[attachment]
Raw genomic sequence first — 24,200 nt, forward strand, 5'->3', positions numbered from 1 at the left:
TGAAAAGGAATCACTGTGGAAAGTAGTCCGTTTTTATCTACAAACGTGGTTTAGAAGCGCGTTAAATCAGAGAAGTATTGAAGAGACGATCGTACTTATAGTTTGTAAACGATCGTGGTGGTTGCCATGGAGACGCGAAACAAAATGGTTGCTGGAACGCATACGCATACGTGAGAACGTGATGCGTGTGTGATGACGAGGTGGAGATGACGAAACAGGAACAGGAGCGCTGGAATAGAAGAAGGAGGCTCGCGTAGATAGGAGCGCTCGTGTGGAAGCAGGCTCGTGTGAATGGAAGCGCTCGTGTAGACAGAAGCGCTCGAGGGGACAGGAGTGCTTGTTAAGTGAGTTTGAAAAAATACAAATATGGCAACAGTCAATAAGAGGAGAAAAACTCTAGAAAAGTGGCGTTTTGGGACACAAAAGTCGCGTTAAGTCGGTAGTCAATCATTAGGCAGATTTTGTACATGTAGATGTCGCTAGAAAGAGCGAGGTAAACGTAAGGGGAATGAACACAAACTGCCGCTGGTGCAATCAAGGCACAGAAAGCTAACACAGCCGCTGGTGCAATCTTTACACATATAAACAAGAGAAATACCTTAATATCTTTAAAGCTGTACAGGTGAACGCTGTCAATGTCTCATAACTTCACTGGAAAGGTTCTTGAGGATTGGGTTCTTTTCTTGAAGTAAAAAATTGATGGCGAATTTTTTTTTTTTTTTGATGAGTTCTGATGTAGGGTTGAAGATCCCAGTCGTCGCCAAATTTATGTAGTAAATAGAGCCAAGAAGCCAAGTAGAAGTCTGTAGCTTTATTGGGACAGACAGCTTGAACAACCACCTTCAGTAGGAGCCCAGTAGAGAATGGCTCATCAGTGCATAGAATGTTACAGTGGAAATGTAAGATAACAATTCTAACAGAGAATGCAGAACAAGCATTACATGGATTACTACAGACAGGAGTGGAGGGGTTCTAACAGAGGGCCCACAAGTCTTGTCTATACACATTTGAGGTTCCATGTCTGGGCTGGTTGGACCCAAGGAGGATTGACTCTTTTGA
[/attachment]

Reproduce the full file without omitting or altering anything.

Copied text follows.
Raw genomic sequence first — 24,200 nt, forward strand, 5'->3', positions numbered from 1 at the left:
TGAAAAGGAATCACTGTGGAAAGTAGTCCGTTTTTATCTACAAACGTGGTTTAGAAGCGCGTTAAATCAGAGAAGTATTGAAGAGACGATCGTACTTATAGTTTGTAAACGATCGTGGTGGTTGCCATGGAGACGCGAAACAAAATGGTTGCTGGAACGCATACGCATACGTGAGAACGTGATGCGTGTGTGATGACGAGGTGGAGATGACGAAACAGGAACAGGAGCGCTGGAATAGAAGAAGGAGGCTCGCGTAGATAGGAGCGCTCGTGTGGAAGCAGGCTCGTGTGAATGGAAGCGCTCGTGTAGACAGAAGCGCTCGAGGGGACAGGAGTGCTTGTTAAGTGAGTTTGAAAAAATACAAATATGGCAACAGTCAATAAGAGGAGAAAAACTCTAGAAAAGTGGCGTTTTGGGACACAAAAGTCGCGTTAAGTCGGTAGTCAATCATTAGGCAGATTTTGTACATGTAGATGTCGCTAGAAAGAGCGAGGTAAACGTAAGGGGAATGAACACAAACTGCCGCTGGTGCAATCAAGGCACAGAAAGCTAACACAGCCGCTGGTGCAATCTTTACACATATAAACAAGAGAAATACCTTAATATCTTTAAAGCTGTACAGGTGAACGCTGTCAATGTCTCATAACTTCACTGGAAAGGTTCTTGAGGATTGGGTTCTTTTCTTGAAGTAAAAAATTGATGGCGAATTTTTTTTTTTTTTTGATGAGTTCTGATGTAGGGTTGAAGATCCCAGTCGTCGCCAAATTTATGTAGTAAATAGAGCCAAGAAGCCAAGTAGAAGTCTGTAGCTTTATTGGGACAGACAGCTTGAACAACCACCTTCAGTAGGAGCCCAGTAGAGAATGGCTCATCAGTGCATAGAATGTTACAGTGGAAATGTAAGATAACAATTCTAACAGAGAATGCAGAACAAGCATTACATGGATTACTACAGACAGGAGTGGAGGGGTTCTAACAGAGGGCCCACAAGTCTTGTCTATACACATTTGAGGTTCCATGTCTGGGCTGGTTGGACCCAAGGAGGATTGACTCTTTTGA